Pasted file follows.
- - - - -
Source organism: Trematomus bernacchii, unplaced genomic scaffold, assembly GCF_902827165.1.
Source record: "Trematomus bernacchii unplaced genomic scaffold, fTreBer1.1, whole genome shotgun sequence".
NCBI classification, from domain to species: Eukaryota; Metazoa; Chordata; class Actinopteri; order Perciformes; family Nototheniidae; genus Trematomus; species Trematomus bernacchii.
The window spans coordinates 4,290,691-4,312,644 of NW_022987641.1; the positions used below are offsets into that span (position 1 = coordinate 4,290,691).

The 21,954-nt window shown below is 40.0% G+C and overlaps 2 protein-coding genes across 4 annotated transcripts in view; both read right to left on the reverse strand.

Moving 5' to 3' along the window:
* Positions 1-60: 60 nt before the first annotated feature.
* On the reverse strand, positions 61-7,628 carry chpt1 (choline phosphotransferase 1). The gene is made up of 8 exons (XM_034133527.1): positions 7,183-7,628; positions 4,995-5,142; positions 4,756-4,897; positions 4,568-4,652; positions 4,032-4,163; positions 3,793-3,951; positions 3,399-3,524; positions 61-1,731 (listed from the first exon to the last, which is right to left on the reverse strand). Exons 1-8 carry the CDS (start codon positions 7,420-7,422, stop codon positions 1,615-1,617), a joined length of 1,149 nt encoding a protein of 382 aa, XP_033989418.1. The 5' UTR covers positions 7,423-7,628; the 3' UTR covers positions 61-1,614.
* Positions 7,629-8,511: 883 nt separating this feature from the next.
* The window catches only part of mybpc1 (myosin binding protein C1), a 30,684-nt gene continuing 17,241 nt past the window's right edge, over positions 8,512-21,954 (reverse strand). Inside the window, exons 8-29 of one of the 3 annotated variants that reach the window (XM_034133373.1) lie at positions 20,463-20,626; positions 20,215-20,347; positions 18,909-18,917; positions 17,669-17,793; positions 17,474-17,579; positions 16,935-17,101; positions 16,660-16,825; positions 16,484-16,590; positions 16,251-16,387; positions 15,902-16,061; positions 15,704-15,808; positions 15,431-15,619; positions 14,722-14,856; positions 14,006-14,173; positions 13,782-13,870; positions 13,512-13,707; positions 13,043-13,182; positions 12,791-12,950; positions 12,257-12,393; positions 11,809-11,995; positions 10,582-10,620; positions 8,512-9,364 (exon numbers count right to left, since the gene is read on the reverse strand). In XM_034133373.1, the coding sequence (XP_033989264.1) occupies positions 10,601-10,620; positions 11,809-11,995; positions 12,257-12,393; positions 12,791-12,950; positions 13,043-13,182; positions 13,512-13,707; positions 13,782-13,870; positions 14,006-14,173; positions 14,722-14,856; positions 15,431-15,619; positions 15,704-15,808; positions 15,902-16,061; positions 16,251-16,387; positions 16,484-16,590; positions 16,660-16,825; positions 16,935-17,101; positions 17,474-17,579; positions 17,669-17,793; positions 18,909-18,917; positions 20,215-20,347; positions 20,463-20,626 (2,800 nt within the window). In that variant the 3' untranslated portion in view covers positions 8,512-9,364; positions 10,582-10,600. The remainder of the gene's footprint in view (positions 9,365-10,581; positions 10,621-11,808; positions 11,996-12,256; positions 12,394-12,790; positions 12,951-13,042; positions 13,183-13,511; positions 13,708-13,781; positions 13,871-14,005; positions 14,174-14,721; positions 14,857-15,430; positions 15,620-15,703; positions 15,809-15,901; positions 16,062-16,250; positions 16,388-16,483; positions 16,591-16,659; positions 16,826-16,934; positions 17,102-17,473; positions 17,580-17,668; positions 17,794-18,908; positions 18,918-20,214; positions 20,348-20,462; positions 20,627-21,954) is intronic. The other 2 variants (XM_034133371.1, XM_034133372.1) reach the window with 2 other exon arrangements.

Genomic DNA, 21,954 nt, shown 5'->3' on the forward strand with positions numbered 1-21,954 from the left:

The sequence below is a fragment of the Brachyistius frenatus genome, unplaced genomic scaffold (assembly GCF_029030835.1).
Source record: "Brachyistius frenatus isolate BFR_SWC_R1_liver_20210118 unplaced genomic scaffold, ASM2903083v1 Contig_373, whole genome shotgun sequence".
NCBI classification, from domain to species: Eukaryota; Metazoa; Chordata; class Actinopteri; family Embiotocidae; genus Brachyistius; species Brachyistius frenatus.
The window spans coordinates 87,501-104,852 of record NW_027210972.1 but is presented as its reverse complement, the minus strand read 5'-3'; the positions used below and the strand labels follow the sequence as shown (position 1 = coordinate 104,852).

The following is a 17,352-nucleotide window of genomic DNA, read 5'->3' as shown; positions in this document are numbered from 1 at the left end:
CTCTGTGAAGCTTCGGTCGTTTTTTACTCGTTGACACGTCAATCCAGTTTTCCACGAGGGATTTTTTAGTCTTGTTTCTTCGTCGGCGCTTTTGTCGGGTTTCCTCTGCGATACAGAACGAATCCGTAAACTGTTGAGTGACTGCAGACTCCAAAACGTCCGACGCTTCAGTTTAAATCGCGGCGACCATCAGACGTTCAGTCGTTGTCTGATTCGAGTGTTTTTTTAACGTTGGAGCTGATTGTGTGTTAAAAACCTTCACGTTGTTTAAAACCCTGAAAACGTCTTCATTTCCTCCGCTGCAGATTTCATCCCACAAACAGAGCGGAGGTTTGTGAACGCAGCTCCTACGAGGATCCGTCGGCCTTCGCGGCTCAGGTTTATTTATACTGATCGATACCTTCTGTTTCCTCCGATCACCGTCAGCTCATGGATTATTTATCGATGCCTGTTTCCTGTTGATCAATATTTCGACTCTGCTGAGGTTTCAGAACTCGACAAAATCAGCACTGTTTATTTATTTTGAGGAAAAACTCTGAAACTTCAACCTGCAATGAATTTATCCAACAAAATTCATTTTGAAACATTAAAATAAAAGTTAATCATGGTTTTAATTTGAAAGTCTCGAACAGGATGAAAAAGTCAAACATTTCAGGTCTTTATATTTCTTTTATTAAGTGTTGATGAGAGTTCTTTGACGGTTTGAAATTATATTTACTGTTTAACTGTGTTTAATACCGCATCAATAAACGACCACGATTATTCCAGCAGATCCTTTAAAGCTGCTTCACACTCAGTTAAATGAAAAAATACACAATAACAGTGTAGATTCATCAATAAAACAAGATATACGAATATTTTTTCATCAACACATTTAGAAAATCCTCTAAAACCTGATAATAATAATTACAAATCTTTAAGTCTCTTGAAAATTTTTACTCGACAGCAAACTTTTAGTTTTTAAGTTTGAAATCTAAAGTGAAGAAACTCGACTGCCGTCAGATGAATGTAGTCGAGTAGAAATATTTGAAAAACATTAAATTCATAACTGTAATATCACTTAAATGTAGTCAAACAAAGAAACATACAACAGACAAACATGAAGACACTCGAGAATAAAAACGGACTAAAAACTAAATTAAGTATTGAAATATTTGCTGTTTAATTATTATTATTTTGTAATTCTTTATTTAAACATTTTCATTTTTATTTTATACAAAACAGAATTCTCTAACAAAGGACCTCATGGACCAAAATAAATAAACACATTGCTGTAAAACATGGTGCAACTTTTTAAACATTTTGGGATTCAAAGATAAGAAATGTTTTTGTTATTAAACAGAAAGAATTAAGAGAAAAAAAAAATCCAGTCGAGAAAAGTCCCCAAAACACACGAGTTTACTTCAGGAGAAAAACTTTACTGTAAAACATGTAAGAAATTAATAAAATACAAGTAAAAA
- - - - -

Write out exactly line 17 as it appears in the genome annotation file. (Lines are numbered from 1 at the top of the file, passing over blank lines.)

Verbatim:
CTCTGTGAAGCTTCGGTCGTTTTTTACTCGTTGACACGTCAATCCAGTTTTCCACGAGGGATTTTTTAGTCTTGTTTCTTCGTCGGCGCTTTTGTCGGGTTTCCTCTGCGATACAGAACGAATCCGTAAACTGTTGAGTGACTGCAGACTCCAAAACGTCCGACGCTTCAGTTTAAATCGCGGCGACCATCAGACGTTCAGTCGTTGTCTGATTCGAGTGTTTTTTTAACGTTGGAGCTGATTGTGTGTTAAAAACCTTCACGTTGTTTAAAACCCTGAAAACGTCTTCATTTCCTCCGCTGCAGATTTCATCCCACAAACAGAGCGGAGGTTTGTGAACGCAGCTCCTACGAGGATCCGTCGGCCTTCGCGGCTCAGGTTTATTTATACTGATCGATACCTTCTGTTTCCTCCGATCACCGTCAGCTCATGGATTATTTATCGATGCCTGTTTCCTGTTGATCAATATTTCGACTCTGCTGAGGTTTCAGAACTCGACAAAATCAGCACTGTTTATTTATTTTGAGGAAAAACTCTGAAACTTCAACCTGCAATGAATTTATCCAACAAAATTCATTTTGAAACATTAAAATAAAAGTTAATCATGGTTTTAATTTGAAAGTCTCGAACAGGATGAAAAAGTCAAACATTTCAGGTCTTTATATTTCTTTTATTAAGTGTTGATGAGAGTTCTTTGACGGTTTGAAATTATATTTACTGTTTAACTGTGTTTAATACCGCATCAATAAACGACCACGATTATTCCAGCAGATCCTTTAAAGCTGCTTCACACTCAGTTAAATGAAAAAATACACAATAACAGTGTAGATTCATCAATAAAACAAGATATACGAATATTTTTTCATCAACACATTTAGAAAATCCTCTAAAACCTGATAATAATAATTACAAATCTTTAAGTCTCTTGAAAATTTTTACTCGACAGCAAACTTTTAGTTTTTAAGTTTGAAATCTAAAGTGAAGAAACTCGACTGCCGTCAGATGAATGTAGTCGAGTAGAAATATTTGAAAAACATTAAATTCATAACTGTAATATCACTTAAATGTAGTCAAACAAAGAAACATACAACAGACAAACATGAAGACACTCGAGAATAAAAACGGACTAAAAACTAAATTAAGTATTGAAATATTTGCTGTTTAATTATTATTATTTTGTAATTCTTTATTTAAACATTTTCATTTTTATTTTATACAAAACAGAATTCTCTAACAAAGGACCTCATGGACCAAAATAAATAAACACATTGCTGTAAAACATGGTGCAACTTTTTAAACATTTTGGGATTCAAAGATAAGAAATGTTTTTGTTATTAAACAGAAAGAATTAAGAGAAAAAAAAAATCCAGTCGAGAAAAGTCCCCAAAACACACGAGTTTACTTCAGGAGAAAAACTTTACTGTAAAACATGTAAGAAATTAATAAAATACAAGTAAAAA